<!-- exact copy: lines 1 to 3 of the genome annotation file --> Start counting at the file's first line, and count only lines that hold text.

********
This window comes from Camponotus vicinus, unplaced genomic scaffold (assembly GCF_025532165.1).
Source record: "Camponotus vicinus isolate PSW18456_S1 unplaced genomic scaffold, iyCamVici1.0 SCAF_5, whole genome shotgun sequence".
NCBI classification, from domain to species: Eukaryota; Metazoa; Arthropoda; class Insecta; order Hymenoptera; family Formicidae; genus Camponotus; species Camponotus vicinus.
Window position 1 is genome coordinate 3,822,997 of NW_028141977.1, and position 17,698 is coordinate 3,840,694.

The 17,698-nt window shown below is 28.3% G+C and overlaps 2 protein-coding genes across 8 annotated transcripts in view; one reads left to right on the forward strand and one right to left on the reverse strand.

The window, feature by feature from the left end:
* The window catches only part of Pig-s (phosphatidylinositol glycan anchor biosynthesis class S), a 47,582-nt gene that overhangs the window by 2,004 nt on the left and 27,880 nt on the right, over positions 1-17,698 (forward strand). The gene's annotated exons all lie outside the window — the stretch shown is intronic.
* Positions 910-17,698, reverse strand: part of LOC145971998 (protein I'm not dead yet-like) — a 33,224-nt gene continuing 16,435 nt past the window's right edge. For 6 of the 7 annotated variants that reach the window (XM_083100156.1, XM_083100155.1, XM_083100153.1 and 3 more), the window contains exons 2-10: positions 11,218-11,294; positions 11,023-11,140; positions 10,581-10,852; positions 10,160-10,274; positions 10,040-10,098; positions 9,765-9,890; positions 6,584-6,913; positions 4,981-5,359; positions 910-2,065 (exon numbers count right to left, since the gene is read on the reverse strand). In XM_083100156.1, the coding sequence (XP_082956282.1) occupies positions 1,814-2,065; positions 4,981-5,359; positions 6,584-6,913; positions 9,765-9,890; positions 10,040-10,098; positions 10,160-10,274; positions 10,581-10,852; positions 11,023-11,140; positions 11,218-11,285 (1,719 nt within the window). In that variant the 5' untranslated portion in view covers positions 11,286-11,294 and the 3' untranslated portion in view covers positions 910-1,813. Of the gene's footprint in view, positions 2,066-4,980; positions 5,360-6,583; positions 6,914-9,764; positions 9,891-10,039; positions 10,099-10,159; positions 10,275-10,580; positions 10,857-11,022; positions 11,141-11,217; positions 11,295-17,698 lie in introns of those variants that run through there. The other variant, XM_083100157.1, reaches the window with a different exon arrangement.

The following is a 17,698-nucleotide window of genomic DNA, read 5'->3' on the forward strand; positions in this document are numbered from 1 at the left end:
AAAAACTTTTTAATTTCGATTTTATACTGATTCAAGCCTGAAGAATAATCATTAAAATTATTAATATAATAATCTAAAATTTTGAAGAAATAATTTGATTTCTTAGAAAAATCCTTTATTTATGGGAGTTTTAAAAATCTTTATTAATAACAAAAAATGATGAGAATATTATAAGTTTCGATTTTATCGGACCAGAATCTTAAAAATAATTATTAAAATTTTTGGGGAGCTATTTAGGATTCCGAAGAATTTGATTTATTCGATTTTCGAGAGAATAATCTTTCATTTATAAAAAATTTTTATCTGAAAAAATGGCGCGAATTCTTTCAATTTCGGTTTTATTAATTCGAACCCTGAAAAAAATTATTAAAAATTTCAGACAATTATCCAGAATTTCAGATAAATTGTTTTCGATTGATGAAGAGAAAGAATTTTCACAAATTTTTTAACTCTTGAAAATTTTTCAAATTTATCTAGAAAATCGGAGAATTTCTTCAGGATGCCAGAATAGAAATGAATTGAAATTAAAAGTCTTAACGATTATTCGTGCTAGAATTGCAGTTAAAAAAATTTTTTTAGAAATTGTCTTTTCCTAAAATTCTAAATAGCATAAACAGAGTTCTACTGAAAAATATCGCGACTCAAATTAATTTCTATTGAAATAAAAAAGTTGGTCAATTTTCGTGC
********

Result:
This window comes from Camponotus vicinus, unplaced genomic scaffold (assembly GCF_025532165.1).
Source record: "Camponotus vicinus isolate PSW18456_S1 unplaced genomic scaffold, iyCamVici1.0 SCAF_5, whole genome shotgun sequence".
NCBI classification, from domain to species: Eukaryota; Metazoa; Arthropoda; class Insecta; order Hymenoptera; family Formicidae; genus Camponotus; species Camponotus vicinus.